Brooklyn in Kings County, New York — The American Northeast (Mid-Atlantic)
Artillery Projectiles of the American Revolution
SOLID OR BALL SHOT
was the most typical round. The calibre is the bore diameter which corresponds to the weight of the projectile as shown here.
1.5 inch – 2 pounder
2.9 inch – 3 pounder
4.2 inch – 6 pounder
4.6 inch – 12 pounder
5.8 inch – 24 pounder
8 inch – 46 pounder howitzer
10 inch - 93 pounder mortar
13 inch – 200 pounder mortar
GRAPE SHOT OR CANISTER SHOT
Multiple balls or pieces of stone or metal were packed in paper or cloth used to fire at a number of targets. This was perfected just after the American Revolution in 1784 by British Lieutenant Shrapnel.
CHAIN SHOT AND BAR SHOT
Split solid shot that were joined by a chain or bar which would spin out when fired cutting through sails, rope, rigging and anything in its path, ideal for disabling, but not sinking, ships.
Solid shot was drilled and filled with gunpowder. A fuse would be lit just before firing causing the ball to explode after reaching the target.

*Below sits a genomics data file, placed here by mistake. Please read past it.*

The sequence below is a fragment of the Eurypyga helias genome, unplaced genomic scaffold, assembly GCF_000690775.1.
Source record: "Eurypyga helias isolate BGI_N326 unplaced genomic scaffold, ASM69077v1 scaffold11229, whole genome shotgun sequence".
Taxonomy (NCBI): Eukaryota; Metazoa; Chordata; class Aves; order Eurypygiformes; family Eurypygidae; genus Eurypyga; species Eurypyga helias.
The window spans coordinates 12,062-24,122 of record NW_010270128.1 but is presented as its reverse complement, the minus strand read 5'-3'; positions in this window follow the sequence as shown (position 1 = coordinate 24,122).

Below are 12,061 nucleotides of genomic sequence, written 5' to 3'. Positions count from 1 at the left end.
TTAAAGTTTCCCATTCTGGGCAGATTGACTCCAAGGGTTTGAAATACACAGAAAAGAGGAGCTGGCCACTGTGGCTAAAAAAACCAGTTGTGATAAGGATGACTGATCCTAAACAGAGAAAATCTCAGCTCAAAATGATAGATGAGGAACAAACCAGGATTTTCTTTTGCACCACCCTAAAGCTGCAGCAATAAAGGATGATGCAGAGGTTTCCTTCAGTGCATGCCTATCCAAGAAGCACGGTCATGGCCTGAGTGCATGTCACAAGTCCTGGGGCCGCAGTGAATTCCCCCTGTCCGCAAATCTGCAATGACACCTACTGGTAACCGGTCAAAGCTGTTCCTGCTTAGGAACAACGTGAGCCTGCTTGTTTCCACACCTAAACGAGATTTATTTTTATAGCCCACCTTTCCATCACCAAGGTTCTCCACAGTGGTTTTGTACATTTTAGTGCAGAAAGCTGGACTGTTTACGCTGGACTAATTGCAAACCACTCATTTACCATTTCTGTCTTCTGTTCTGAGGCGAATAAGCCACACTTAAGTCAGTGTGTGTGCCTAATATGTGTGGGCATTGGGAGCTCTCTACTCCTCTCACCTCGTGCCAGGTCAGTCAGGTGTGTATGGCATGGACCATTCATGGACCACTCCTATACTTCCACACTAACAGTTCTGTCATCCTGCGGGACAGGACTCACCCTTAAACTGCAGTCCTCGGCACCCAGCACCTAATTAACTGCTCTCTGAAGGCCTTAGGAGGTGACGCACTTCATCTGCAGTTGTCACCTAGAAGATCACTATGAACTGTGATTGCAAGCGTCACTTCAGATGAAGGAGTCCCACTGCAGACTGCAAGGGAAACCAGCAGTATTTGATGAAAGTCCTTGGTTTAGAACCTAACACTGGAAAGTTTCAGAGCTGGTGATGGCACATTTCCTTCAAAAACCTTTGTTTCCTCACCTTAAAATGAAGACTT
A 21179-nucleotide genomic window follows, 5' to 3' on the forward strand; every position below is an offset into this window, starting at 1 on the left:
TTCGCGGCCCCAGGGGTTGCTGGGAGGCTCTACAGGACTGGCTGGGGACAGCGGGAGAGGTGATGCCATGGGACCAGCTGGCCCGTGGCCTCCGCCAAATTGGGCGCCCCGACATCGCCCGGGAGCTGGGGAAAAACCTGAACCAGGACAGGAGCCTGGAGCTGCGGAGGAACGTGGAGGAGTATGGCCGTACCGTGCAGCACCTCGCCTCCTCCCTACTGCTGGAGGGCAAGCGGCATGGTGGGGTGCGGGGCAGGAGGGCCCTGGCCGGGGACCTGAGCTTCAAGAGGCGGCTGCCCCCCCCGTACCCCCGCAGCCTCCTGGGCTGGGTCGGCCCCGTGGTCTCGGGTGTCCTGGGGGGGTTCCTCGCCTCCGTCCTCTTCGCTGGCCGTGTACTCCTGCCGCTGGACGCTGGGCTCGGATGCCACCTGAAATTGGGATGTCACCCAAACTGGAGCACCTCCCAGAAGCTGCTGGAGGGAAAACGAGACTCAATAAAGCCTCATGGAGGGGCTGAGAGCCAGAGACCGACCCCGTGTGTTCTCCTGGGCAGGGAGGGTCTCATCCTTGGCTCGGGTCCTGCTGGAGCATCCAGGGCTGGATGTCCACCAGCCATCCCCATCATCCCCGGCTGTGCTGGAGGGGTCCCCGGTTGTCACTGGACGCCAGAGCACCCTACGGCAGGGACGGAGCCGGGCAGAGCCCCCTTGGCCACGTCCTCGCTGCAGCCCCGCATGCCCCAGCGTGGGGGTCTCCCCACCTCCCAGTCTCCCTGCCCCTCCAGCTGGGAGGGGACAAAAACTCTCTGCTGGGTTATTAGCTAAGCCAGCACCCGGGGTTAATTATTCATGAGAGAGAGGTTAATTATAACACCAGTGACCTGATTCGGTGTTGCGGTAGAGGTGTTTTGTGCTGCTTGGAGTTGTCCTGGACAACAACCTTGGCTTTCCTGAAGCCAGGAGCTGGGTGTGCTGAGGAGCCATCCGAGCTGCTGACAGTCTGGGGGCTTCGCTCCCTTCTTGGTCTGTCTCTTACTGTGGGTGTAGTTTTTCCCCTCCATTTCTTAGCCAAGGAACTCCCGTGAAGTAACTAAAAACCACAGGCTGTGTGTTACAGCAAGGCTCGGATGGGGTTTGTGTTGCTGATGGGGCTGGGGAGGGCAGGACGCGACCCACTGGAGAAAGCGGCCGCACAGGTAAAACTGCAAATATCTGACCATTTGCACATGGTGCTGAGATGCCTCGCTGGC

Location. Touch for map. Marker is in this post office area: Brooklyn NY 11205, United States of America. Touch for directions.
Other nearby markers. At least 8 other markers are within walking distance of this marker. Artillery of the American Revolution (here, next to this marker); What is a redoubt anyway? (here, next to this marker); African American Heroes of the American Revolution (here, next to this marker); Fort Greene Park (a few steps from this marker); Prison Ship Martyrs Monument (within shouting distance of this marker); Fort Greene Historic District (approx. 0.3 miles away); Fowler (approx. 0.4 miles away); Bldg 92 (approx. 0.4 miles away). Touch for a list and map of all markers in Brooklyn.
Categories. • War, US Revolutionary •
More. Search the internet for Artillery Projectiles of the American Revolution.
Credits. This page was last revised on November 26, 2018. This page originally submitted on November 21, 2018, by Larry Gertner of New York, New York. This page has been viewed 60 times since then and 29 times this year. Photos: 1, 2, 3, 4, 5. submitted on November 21, 2018, by Larry Gertner of New York, New York. • Andrew Ruppenstein was the editor who published this page.